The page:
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A New Challenge and a lot of Fun at CreatorCon 2020

Well ServiceNow’s Knowledge 2020 virtual conference is over. There were lots of great sessions packed with useful content providing a plethora of learning. While I did learn a bunch, especially about new features coming with Orlando and Paris, my favorite part of our quarantined conference this year was the CreatorCon Hackathon.

This was my first time participating so I wasn’t certain what I was in for. I reviewed previous Hackathon entries that I could find but there was only the finished product, nothing truly about the process. I found a ~4 minute video on Robert “The Duke” Fedoruk’s YouTube channel, which has a lot of good ServiceNow content, on “How to Win a Hackathon”. All of this data served to get me an idea of what the final product should be like.

Some of my coworkers and I joined forces with Jon Lind and others to work on Jon’s app idea. Inspired by the ongoing COVID-19 pandemic, the idea was to provide a solution for contact tracing in ServiceNow for viral contact. One of the key activities in helping to track and slow the progression of the virus is contact tracing. This was a bold concept to tackle in one weekend. With so little time to plan and execute, architectural design was short (~1 hour), and development started almost immediately.

Now I know what you’re picturing: developers gone wild. Honestly, it would have been easy for the group to simply slap code together without concern for best practices, sacrificing successful ongoing support and maintenance for quick wins. As it turned out, we had a team that really wanted to produce something valuable for the communities we live in, so as much as possible we stuck to best practices. Which ones you ask? There are 2 that we really tried to abide throughout.

First was to build our new app in its own scope. We could have simply built within the global ServiceNow scope and not worried about it, right? ServiceNow provided the instance, and technically owns the code at the end, so let them worry about it. That wasn’t what we wanted. The final solution needed to be portable so as to work in any ServiceNow instance. Without scoping our app, there wouldn’t be a simple way to capture all of the updates including their dependencies and publish it to the ServiceNow store. Yes, we could have used a global update set, but that wouldn’t be best practice now would it?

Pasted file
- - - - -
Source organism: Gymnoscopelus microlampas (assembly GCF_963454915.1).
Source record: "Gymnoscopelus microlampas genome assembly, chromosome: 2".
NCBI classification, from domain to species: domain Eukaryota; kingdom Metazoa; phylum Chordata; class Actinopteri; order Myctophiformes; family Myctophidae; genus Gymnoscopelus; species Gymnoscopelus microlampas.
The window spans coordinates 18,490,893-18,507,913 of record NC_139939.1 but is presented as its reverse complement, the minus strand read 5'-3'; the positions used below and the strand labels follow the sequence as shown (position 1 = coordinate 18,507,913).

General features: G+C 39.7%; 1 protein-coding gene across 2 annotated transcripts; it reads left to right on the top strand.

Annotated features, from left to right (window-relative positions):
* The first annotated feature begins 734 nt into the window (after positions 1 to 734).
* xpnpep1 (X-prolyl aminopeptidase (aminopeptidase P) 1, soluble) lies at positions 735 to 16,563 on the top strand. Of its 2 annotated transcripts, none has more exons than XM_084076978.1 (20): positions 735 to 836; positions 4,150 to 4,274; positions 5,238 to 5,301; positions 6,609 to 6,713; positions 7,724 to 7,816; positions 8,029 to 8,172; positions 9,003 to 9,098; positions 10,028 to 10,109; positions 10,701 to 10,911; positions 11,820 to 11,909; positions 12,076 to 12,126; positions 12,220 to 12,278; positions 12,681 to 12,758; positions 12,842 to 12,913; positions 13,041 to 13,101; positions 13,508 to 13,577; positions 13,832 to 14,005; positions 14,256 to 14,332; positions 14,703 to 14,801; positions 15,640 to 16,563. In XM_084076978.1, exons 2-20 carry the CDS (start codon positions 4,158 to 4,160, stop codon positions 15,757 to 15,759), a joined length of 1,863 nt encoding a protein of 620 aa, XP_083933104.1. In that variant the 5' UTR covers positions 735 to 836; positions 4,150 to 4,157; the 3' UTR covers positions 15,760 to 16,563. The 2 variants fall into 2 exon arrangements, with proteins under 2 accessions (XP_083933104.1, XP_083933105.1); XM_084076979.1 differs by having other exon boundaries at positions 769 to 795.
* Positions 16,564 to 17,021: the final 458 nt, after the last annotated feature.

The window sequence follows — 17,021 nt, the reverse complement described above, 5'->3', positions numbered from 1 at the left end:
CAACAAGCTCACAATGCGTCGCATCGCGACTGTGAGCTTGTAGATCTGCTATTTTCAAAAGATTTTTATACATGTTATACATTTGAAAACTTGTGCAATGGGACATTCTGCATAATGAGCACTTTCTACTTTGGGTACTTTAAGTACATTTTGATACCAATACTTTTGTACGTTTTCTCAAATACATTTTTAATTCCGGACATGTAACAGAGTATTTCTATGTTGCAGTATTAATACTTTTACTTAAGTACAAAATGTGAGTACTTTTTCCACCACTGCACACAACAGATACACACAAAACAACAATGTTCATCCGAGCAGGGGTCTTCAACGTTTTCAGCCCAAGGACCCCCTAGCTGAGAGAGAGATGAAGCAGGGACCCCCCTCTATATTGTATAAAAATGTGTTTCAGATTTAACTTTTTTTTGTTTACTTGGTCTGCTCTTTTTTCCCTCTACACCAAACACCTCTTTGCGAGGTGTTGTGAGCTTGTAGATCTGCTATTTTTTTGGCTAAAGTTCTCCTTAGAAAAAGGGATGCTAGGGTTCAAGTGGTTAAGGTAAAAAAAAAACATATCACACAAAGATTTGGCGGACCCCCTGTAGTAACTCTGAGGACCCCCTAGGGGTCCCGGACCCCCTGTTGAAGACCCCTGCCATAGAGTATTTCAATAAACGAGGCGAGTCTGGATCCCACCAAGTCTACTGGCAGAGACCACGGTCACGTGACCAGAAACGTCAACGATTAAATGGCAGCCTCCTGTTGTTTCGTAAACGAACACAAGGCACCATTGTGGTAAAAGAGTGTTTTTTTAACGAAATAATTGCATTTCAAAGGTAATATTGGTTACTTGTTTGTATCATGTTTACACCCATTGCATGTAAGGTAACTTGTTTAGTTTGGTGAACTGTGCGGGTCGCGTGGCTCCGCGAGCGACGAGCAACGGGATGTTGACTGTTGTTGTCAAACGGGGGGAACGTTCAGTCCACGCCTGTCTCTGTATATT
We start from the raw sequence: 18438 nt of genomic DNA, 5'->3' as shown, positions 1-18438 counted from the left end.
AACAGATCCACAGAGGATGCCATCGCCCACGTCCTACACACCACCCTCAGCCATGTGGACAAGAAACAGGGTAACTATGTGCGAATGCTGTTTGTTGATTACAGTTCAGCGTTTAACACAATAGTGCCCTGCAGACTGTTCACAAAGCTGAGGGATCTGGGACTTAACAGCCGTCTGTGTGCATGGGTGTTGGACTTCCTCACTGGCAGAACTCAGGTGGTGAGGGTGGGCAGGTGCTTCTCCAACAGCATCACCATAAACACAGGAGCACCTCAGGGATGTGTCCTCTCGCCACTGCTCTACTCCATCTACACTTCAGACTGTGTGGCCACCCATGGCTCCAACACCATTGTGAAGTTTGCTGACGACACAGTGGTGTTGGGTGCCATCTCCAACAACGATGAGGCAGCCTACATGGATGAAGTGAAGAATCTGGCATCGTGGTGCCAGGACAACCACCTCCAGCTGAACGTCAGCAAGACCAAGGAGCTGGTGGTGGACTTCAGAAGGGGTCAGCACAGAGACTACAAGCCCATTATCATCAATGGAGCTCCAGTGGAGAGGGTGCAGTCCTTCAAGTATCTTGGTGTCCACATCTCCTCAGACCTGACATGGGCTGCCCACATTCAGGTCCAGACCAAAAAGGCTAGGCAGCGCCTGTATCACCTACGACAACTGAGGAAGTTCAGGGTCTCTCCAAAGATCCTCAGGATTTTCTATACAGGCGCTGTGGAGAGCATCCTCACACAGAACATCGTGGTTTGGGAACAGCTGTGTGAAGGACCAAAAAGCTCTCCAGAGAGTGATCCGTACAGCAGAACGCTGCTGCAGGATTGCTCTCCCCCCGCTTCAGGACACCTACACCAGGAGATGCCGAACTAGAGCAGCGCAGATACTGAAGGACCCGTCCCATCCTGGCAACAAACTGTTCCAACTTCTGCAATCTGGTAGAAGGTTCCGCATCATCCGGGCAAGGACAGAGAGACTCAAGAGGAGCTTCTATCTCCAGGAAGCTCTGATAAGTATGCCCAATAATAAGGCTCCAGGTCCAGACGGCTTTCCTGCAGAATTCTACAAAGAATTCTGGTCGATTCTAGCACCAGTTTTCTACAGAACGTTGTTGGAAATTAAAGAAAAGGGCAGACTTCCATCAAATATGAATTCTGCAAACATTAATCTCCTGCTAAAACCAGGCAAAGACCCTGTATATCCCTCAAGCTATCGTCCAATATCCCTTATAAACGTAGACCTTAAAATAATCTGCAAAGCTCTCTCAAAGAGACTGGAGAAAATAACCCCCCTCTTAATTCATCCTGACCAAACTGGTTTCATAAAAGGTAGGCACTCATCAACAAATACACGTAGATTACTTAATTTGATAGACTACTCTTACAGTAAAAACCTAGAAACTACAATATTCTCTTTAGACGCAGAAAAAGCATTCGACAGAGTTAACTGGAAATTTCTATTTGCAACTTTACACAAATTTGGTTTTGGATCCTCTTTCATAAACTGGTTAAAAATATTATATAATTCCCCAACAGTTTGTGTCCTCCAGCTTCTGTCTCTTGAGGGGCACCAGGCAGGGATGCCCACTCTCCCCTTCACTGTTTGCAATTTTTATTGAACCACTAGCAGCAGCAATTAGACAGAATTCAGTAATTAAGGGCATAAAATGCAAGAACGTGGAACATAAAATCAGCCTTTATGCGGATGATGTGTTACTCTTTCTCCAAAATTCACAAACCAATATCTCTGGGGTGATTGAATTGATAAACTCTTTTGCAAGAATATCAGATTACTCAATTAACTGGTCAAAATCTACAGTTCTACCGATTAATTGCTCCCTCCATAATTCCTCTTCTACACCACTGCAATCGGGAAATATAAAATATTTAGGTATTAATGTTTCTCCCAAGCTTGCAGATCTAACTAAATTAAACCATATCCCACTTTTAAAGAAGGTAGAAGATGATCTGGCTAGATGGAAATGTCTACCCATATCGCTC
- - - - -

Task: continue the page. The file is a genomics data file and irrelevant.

Our second best practice behavior during development was to promote code reusability and centralization with Script Includes. Creating server calls in the same file allows for simplification of actions elsewhere. Server actions (e.g. business rules, UI actions, etc) can use short, familiar function calls like:

var variable_name = new ScriptIncludeName().function_name(parameter);

This makes it easy to read scripts and simplifies support by having a single “repository” of functions that support a given feature. Client scripts (including client portions of UI actions) can also make calls to these central locations for access to server data. All of these actions then have access to functions that only have to be written once, instead of repeating the same code in multiple places.

So what? Well, it all adds up to the fact that good behavior (i.e. best practices) can be applied even in the tightest of time frames. While we didn’t win the Hackathon, we had a good time together and learned a ton through this project. Interestingly, not long after the Hackathon, ServiceNow announced their own contact tracing app.

Next year, I plan to compete again. It was a great experience. I intend on applying our lessons learned in the future, though. Along with applying best practices where possible, I’ll work to assemble a team earlier. Having everyone know each other ahead of time will help streamline communications and establish team norms. I’ll also try to nail down the idea and basic architecture by the time registration opens. Hopefully, this will put us in a position to deliver a great prototype product that will catch the eye of the Hackathon judges.

Stephen Sturdevant is a Senior ServiceNow Developer at Bravium Consulting. To learn more about our services and product, please use the links below:



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